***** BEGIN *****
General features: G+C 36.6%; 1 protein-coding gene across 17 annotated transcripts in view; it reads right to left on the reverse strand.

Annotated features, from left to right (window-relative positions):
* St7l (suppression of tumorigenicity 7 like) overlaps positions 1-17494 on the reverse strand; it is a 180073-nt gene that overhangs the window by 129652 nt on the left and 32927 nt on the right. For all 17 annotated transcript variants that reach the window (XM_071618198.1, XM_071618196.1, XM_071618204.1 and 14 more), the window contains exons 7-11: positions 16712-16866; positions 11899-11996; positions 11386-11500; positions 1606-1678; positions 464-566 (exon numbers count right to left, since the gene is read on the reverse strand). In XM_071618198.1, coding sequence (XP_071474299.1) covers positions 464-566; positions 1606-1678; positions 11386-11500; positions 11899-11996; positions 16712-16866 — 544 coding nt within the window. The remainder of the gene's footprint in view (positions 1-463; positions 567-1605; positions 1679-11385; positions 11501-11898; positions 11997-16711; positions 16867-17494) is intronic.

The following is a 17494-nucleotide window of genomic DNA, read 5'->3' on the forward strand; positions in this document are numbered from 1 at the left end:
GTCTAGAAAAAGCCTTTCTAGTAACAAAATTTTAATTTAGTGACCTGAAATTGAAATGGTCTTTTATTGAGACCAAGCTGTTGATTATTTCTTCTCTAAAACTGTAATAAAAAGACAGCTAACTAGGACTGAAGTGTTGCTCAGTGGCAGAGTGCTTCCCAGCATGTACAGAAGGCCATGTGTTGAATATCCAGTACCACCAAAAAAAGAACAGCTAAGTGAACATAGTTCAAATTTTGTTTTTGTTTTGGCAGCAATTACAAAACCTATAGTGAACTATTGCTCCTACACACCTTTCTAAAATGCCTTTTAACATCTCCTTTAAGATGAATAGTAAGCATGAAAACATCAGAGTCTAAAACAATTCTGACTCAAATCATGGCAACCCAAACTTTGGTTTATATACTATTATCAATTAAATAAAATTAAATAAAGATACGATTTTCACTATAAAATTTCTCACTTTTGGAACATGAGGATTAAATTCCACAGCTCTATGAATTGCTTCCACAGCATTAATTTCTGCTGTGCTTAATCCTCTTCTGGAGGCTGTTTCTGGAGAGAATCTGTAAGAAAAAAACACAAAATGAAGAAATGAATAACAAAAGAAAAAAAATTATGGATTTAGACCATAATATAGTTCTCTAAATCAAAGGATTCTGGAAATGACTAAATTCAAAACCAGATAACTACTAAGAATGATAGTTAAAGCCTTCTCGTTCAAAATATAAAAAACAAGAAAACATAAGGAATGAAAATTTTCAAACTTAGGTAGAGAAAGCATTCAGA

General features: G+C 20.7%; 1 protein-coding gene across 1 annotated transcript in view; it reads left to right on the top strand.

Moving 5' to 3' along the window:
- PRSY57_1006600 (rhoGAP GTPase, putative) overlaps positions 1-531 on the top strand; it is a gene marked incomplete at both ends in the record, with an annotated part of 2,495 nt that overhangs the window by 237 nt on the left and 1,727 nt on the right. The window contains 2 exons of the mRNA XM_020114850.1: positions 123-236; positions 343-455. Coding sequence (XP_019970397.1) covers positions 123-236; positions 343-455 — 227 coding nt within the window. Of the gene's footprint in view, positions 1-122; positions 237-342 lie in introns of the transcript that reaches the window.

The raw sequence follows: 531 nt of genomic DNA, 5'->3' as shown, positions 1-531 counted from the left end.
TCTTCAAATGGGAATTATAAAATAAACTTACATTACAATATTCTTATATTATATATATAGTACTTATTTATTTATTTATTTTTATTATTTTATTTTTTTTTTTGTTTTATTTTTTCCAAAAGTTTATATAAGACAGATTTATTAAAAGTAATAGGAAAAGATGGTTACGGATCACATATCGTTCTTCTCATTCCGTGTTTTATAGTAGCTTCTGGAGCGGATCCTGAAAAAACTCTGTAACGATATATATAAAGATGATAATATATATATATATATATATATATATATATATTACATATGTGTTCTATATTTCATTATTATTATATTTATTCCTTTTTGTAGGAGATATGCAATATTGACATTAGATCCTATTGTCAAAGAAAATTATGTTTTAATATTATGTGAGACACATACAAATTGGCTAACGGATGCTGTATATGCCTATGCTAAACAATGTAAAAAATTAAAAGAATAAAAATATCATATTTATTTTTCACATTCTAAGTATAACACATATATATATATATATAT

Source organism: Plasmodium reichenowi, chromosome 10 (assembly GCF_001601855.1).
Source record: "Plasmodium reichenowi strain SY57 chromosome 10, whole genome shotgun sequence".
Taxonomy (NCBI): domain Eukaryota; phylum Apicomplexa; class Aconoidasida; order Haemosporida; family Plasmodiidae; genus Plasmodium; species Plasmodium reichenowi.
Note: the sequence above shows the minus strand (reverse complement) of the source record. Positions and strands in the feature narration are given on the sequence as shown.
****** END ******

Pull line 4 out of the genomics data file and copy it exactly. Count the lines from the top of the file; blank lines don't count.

The following is a 17494-nucleotide window of genomic DNA, read 5'->3' on the forward strand; positions in this document are numbered from 1 at the left end: